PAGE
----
I expect the differences in their performances to differ for at least a couple years. I'm just speculating, but I think he's on the Drew Stubbs trail, and what I mean by that is that I think they're working with his plates discipline and his swing to get him to make more contact. Sean Henry, on the other hand, is already polished in that area, so he's kind of hit his ceiling already.
    Could be but I'm not so sure on either count.

    That's fair. If he could play center field or second base well, he'd shoot up my prospect rankings, but until then, he's no more than a fourth or fifth outfielder, which has value, but won't make much of an impact at the big league level.
    I would agree however a 4th or 5th OF has a lot more value than a guy who never makes it and at this point Reed is looking like the latter. You obviously feel different but there's no indication at all that he is likely to bust out.

    'Lacking tools' is a common misnomer for Chris Heisey. As you said, he's not devoid of talent, but when it comes to Heisey vs. Henry, based on talent alone, I'd take Heisey every day of the week. The age and level differences are worthy of note, but every player advances at different rates, and I don't think the pace of a player developing makes a big difference. That's why I'm not attacking Drew Stubbs' development all the time.
    I would agree that different players advance differently somewhat but they usually are almost always better early on and level off as they go up the ladder. Which isn't the case with Henry who had he played up to his ability early on would have likely had some outstanding #'s looking at what he is doing right now. That said I do see these 2 roughly the same players overall but I'd give the edge in raw talent to Henry. IF Henry polishes up his game though I think there's a decent chance he could be a starting player, Heisey I have seen play and I would say he's a definite bench player on a good team albeit a darn good 4th/5th OF. But I don't really have too much of an issue with these 2 being flip flopped, it's a close call in terms of value currently.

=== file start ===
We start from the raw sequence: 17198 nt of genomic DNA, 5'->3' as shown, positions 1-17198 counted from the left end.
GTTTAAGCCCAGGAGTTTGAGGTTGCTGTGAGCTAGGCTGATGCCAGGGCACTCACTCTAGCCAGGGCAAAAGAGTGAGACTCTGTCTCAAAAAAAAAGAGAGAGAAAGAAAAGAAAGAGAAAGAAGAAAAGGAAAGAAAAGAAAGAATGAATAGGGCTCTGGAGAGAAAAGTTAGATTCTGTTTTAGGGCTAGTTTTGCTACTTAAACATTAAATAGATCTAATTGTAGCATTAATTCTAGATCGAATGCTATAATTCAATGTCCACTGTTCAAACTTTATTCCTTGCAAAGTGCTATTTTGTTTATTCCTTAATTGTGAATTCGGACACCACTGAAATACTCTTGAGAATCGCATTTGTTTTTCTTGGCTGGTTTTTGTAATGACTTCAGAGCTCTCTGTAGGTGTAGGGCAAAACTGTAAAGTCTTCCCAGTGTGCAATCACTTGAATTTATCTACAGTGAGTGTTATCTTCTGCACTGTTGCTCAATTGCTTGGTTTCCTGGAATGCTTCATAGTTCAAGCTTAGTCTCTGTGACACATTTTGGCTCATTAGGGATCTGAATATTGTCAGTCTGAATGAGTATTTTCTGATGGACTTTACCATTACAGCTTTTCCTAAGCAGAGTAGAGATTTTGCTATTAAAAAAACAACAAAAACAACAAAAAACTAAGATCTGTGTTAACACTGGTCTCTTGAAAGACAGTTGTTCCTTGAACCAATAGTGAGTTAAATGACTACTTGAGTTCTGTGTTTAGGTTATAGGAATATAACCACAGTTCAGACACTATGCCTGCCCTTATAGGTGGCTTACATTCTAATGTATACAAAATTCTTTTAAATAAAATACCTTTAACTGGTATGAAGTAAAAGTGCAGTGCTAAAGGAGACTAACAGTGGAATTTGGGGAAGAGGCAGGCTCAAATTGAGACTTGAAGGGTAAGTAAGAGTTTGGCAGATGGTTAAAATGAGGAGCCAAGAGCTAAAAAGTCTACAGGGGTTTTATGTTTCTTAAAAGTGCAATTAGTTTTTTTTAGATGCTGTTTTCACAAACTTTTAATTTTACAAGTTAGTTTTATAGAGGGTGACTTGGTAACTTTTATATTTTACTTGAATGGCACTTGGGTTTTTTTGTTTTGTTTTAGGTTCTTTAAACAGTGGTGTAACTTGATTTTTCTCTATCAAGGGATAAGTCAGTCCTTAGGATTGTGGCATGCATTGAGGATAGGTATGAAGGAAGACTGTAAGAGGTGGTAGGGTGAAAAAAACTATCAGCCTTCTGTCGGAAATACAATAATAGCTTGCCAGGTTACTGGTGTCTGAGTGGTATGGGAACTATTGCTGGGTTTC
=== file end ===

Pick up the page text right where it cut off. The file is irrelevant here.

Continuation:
I have my doubts about Reed reaching his potential, too. What Henry has done to this point is certainly more impressive, and I completely understand someone being higher on Henry as a prospect, but my logic is basically this: fourth outfielders are a dime a dozen, and everyday centerfielders are very, very valuable. Reed obviously has less of a chance of reaching his potential, but I think our differences of opinion come from how we view the value of prospects and not from how we view Sean Henry and Justin Reed.
    I definitely would view a potential starting CF as more valuable but at this point I just feel like the writing is on the wall for one Mr. Reed unless he has it in him to make drastic changes to his approach to the game. Which is obviously where we part ways here. It's just like Yorman and Duran they are at this point more likely to pull a Reed than they are to have a great minor league career let alone a major league one. But I put them both ahead of Reed because they do still have potential whereas Reeds hourglass has just about run it's course. But if Reed happens to prove me wrong I'll give you major kudos for seeing something that I sure don't.
    "You can't let praise or criticism get to you. It's a weakness to get caught up in either one."

    --Woody Hayes